Belarusian authoritarian President Aleksandr Lukashenko has departed for a working visit to Russia's resort of Sochi with the aim of meeting with his Russian counterpart, Vladimir Putin, amid a snowballing crisis over Moscow's oil and natural gas supplies.
The meeting should take place on February 7. On the eve of the meeting, Lukashenko said that this should be "some moment of truth" between the two post-Soviet nations.
"We have built these [bilateral] good relations [between Belarus and Russia]. We were the architects of these relations. Are we the ones to break them at the end of our political career? We cannot be here forever. The question is what legacy we will leave," Lukashenko's media office quoted him as saying on February 4.
In December, Putin and Lukashenko failed to secure a deal over the most pressing aspects of the bilateral relationship during a meeting in St. Petersburg. "We now have three groups of questions remaining which are blocking final agreement," Russian Economic Development Minister Maxim Oreshkin said at the time, adding that these were oil, gas and taxes.
This was the second Putin-Lukashenko meeting in late 2019. The two presidents were seeking to secure a deal over further integration of the political and economic systems of the two states.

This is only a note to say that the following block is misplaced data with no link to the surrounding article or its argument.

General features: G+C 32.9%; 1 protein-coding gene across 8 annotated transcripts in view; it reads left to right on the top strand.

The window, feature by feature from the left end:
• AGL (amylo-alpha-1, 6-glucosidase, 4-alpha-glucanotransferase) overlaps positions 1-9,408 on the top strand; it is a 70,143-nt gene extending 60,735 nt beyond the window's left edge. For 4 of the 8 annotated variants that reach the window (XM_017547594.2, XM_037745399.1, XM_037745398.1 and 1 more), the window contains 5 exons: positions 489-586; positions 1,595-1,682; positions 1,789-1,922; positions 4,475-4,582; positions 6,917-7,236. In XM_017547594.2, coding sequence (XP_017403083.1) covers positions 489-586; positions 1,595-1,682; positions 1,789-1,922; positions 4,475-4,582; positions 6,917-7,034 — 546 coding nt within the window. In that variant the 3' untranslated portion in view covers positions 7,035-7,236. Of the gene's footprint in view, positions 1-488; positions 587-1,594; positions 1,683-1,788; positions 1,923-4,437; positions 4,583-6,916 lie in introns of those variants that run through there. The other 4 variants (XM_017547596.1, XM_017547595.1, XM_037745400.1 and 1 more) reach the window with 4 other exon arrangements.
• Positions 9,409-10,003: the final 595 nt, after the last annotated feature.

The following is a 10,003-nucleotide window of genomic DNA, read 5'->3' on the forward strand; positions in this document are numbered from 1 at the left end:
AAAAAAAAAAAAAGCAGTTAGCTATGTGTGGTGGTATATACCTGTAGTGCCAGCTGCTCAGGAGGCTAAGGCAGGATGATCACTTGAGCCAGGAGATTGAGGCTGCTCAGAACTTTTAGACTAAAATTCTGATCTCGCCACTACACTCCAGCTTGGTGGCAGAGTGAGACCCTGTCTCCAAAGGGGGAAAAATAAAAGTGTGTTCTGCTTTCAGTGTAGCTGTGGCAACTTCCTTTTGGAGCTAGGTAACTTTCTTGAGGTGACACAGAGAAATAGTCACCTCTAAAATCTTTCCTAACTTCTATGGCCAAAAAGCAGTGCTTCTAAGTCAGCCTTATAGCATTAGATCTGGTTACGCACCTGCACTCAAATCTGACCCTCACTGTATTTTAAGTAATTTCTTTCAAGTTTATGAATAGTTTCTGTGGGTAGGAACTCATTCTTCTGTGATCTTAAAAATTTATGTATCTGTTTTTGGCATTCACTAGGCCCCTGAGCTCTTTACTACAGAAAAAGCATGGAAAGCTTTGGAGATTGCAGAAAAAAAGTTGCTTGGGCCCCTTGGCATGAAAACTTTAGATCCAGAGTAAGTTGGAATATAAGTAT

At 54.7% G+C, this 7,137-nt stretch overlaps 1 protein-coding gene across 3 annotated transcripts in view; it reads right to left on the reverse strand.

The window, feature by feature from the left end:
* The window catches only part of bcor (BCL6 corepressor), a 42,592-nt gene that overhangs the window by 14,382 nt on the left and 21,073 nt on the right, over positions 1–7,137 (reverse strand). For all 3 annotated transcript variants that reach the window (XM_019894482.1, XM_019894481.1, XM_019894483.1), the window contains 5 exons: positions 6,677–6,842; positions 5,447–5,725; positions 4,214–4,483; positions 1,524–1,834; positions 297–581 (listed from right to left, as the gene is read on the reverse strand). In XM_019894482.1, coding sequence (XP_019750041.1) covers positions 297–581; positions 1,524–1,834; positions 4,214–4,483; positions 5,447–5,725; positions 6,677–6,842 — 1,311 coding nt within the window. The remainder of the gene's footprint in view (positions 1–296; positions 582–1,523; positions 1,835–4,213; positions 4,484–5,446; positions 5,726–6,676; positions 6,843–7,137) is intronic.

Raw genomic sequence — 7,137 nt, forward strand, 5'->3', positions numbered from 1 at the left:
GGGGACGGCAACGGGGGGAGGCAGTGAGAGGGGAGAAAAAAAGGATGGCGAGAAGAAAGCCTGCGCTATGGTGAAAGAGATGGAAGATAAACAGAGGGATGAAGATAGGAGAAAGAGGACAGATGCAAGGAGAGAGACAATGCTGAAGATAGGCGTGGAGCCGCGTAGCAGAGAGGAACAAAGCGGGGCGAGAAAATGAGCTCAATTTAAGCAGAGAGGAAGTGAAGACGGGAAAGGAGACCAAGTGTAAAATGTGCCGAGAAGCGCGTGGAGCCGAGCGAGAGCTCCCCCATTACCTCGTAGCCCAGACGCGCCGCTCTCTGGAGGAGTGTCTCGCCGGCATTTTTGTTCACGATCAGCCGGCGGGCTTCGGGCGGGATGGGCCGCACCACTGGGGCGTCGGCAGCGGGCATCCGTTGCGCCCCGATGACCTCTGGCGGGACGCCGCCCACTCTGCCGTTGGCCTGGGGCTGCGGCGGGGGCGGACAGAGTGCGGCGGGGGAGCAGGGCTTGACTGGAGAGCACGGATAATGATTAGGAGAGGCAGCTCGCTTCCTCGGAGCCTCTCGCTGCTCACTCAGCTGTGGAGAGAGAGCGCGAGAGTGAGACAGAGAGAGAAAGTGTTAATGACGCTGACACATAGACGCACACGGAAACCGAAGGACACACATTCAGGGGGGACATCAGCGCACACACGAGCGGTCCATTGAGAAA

Belarus faces shortages of Russian oil for its two refineries, as Moscow halted crude supplies to Belarus on January 1 after a contract expired, and the two countries are in negotiations over a new agreement.
Minsk said later in January that it had secured a temporary solution on shipment from Russian oligarch Mikhail Gutseriev's company Safmar, without paying a premium. In past years Belarus bought oil on terms similar to those for Russian independent refineries, which involved a small premium.
On January 24, Lukashenko pledged to purchase crude oil "in Americas, Saudi Arabia, UAE" following Moscow's refusal to deliver oil to the post-Soviet nation in 2020 on Minsk's terms.